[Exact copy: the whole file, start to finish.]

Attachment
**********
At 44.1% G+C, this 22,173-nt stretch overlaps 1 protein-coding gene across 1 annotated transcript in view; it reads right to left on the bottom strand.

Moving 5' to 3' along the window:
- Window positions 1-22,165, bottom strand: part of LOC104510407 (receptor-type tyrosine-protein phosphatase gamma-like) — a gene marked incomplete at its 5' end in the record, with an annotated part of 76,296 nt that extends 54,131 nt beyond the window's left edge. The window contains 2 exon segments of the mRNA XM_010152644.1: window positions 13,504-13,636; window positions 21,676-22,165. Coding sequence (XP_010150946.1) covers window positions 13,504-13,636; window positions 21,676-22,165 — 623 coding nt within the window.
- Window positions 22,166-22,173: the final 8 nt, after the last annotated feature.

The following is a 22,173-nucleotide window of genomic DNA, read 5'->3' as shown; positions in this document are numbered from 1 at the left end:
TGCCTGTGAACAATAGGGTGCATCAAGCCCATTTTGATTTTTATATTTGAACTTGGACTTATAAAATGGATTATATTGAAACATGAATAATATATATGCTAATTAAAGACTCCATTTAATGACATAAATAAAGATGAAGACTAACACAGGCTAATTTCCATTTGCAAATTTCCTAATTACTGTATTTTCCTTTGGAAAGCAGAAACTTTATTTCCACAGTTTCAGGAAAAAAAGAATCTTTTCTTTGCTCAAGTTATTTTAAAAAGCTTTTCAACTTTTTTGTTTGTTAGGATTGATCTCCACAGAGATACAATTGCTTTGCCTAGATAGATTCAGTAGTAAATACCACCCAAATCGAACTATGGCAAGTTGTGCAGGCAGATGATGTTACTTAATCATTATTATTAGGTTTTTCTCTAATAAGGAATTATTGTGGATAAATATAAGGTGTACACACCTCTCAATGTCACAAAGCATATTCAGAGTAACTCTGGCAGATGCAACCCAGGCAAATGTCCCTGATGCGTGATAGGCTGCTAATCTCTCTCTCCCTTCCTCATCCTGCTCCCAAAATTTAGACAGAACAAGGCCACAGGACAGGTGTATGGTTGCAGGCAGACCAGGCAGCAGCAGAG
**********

At 44.1% G+C, this 22,173-nt stretch overlaps 1 protein-coding gene across 1 annotated transcript in view; it reads right to left on the bottom strand.

Moving 5' to 3' along the window:
- Window positions 1-22,165, bottom strand: part of LOC104510407 (receptor-type tyrosine-protein phosphatase gamma-like) — a gene marked incomplete at its 5' end in the record, with an annotated part of 76,296 nt that extends 54,131 nt beyond the window's left edge. The window contains 2 exon segments of the mRNA XM_010152644.1: window positions 13,504-13,636; window positions 21,676-22,165. Coding sequence (XP_010150946.1) covers window positions 13,504-13,636; window positions 21,676-22,165 — 623 coding nt within the window.
- Window positions 22,166-22,173: the final 8 nt, after the last annotated feature.

The following is a 22,173-nucleotide window of genomic DNA, read 5'->3' as shown; positions in this document are numbered from 1 at the left end:
TGCCTGTGAACAATAGGGTGCATCAAGCCCATTTTGATTTTTATATTTGAACTTGGACTTATAAAATGGATTATATTGAAACATGAATAATATATATGCTAATTAAAGACTCCATTTAATGACATAAATAAAGATGAAGACTAACACAGGCTAATTTCCATTTGCAAATTTCCTAATTACTGTATTTTCCTTTGGAAAGCAGAAACTTTATTTCCACAGTTTCAGGAAAAAAAGAATCTTTTCTTTGCTCAAGTTATTTTAAAAAGCTTTTCAACTTTTTTGTTTGTTAGGATTGATCTCCACAGAGATACAATTGCTTTGCCTAGATAGATTCAGTAGTAAATACCACCCAAATCGAACTATGGCAAGTTGTGCAGGCAGATGATGTTACTTAATCATTATTATTAGGTTTTTCTCTAATAAGGAATTATTGTGGATAAATATAAGGTGTACACACCTCTCAATGTCACAAAGCATATTCAGAGTAACTCTGGCAGATGCAACCCAGGCAAATGTCCCTGATGCGTGATAGGCTGCTAATCTCTCTCTCCCTTCCTCATCCTGCTCCCAAAATTTAGACAGAACAAGGCCACAGGACAGGTGTATGGTTGCAGGCAGACCAGGCAGCAGCAGAG